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as a jazz ensemble in the mid-'60s, Kool & the Gang became one of
the most inspired and influential funk units during the '70s, and one
of the most popular R&B groups of the '80s after their breakout hit
"Celebration" in 1979. Just as funky as James Brown or Parliament (and
sampled almost as frequently), Kool & the Gang relied on their jazz
backgrounds and long friendship to form a tightly knit group with the
interplay and improvisation of a jazz outfit, plus the energy and spark
of a band with equal ties to soul, R&B, and funk.
Robert "Kool" Bell and his brother Ronald (or Khalis Bayyan)
grew up in Jersey City, NJ, and picked up the music bug from their
father. A professional boxer, he was also a serious jazz lover and a
close friend of Thelonious Monk. With Robert on bass and Ronald picking
up an array of horns, the duo formed the Jazziacs in 1964 with several
neighborhood friends: trombone player Clifford Adams, guitarists Charles Smith and Woody Sparrow, trumpeter Robert "Spike" Michens, alto saxophonist Dennis Thomas, keyboard player Ricky West, and drummer Funky George Brown (all of whom, except Michens and West, still remained in the group more than 30 years later).
The growing earthiness of soul inspired the Jazziacs to temper their
jazz sensibilities with rhythms more akin to R&B, and the newly
renamed Soul Town Band began playing clubs in Greenwich Village. After
a mix-up with a club owner resulted in the group being billed Kool
& the Flames, they moderated the title to Kool & the Gang and
found a leg up with the tiny De-Lite Records. Three singles from their
self-titled debut album hit the pop charts, and although the position
wasn't incredibly high, Kool & the Gang became a quick success on
the R&B charts. Always a staple of their appeal, the group's live
act was documented on two 1971 LPs, Live at the Sex Machine and Live at
P.J.'s, including left-field covers of "Walk On By" and "Wichita
Lineman" (as well as the not so unusual "I Want to Take You Higher").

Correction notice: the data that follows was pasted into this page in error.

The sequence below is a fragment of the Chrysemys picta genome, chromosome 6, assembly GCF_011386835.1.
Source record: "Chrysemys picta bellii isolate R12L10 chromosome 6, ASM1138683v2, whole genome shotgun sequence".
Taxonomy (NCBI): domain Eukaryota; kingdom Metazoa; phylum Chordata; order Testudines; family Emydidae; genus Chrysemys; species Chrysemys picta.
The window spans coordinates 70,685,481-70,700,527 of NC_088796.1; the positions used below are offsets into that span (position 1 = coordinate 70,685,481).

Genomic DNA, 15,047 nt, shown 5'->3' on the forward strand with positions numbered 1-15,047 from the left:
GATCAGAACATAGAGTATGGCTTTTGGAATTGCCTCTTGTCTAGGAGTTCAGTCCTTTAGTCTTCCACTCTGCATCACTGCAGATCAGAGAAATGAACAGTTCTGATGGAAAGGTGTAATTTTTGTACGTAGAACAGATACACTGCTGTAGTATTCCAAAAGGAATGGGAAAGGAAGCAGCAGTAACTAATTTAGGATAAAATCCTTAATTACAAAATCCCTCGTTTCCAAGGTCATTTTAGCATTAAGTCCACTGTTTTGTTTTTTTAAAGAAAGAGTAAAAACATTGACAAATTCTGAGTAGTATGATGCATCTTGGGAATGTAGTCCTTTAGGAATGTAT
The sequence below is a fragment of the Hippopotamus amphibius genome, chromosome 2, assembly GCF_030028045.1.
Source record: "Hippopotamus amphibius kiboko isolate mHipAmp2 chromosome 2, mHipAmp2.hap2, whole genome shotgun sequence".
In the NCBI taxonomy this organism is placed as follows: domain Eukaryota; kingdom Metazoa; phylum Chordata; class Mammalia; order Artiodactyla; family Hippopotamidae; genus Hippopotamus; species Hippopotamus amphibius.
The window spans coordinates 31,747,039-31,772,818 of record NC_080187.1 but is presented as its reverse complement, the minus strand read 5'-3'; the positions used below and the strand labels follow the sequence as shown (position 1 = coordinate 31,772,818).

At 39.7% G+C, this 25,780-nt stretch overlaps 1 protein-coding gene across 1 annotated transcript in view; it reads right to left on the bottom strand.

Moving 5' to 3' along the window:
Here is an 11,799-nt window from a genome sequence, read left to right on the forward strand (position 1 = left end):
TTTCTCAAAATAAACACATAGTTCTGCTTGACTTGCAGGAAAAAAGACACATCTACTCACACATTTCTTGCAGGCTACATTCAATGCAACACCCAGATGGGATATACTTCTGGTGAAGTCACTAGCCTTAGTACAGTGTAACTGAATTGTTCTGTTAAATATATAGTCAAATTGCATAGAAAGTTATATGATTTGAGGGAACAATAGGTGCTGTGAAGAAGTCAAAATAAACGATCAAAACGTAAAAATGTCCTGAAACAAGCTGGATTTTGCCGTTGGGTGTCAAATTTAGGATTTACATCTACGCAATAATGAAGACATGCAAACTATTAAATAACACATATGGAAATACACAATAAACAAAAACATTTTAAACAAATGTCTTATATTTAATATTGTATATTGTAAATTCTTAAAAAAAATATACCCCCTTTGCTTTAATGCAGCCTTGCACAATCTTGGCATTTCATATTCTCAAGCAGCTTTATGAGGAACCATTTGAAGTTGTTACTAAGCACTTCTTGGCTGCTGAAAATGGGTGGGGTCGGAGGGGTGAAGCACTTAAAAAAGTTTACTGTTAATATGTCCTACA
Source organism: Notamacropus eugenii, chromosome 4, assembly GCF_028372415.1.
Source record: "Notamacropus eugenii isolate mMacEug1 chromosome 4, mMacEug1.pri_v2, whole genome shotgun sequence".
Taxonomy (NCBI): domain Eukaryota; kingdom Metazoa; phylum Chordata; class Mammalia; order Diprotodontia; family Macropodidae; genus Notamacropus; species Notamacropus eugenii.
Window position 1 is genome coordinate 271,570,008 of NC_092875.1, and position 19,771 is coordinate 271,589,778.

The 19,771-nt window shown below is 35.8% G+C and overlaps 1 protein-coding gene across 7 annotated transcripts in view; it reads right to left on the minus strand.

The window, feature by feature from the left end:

Studio albums followed in 1972 and 1973, but it was with Kool &
the Gang's sixth LP, Wild and Peaceful, that they hit the big time.
"Funky Stuff" became their first Top 40 hit at the end of 1973. Then
both "Jungle Boogie" and "Hollywood Swinging" reached the pop Top Ten.
During the next four years, however, Kool & the Gang could only
manage an occasional Top 40 hit ("Higher Plane," "Spirit of the
Boogie"), and though they did win a Grammy award for "Open Sesame"
(from the Saturday Night Fever soundtrack), the rise of disco - a
movement centered around producers and vocalists, in direct contrast to
the group's focus on instrumentalists - had appeared to end their
Then, in 1979, the group added two new vocalists, Earl Toon, Jr.
and, more importantly, James "J.T." Taylor, a former Jersey nightclub
singer. Kool & the Gang also began working with jazz fusion
arranger Eumir Deodato, who produced their records from 1979 to 1982.
The first such album, Ladies Night, was their biggest hit yet, the
first of three consecutive platinum albums, with the Top Ten singles
"Too Hot" and the title track. Celebrate!, released in 1980, spawned
Kool & the Gang's only number one hit, "Celebration," an anthem
favored by innumerable wedding receptions since. With Deodato, the
group produced several more hits, including the singles "Take My Heart
(You Can Have It if You Want It)," "Get Down on It," and "Big Fun," and
the albums Something Special in 1981 and As One a year later. After
Deodato left the fold in late 1982, Kool & the Gang proved their
success wasn't solely due to him; they had two immense hits during
1984-1985 ("Joanna" and "Cherish"), as well as two more Top Tens,
"Misled" and "Fresh." The group's string of seven gold or platinum
records continued until 1986's Forever, after which James "J.T." Taylor
amicably left the group for a solo career.
Although Taylor did reasonably well with his solo recordings (many of which were produced by Ronald Bell), Kool & the Gang quickly sank without him. They replaced Taylor with three vocalists, Skip Martin (formerly of the Dazz Band), Odeen Mays, and Gary Brown, but failed to chart their albums Sweat (1989) and Unite (1993). Taylor finally returned to the group in 1995 for the release of a new album, State of Affairs. They continued well throughout the 2000s, releasing 2001's Gangland, 2004's The Hits: Reloaded, and 2007's Still Kool (recorded after the 2006 death of co-founder Charles Smith). They often collaborated with new and well-known younger talent.
John Bush - All Music Guide
Official site: www.koolandthegang.com
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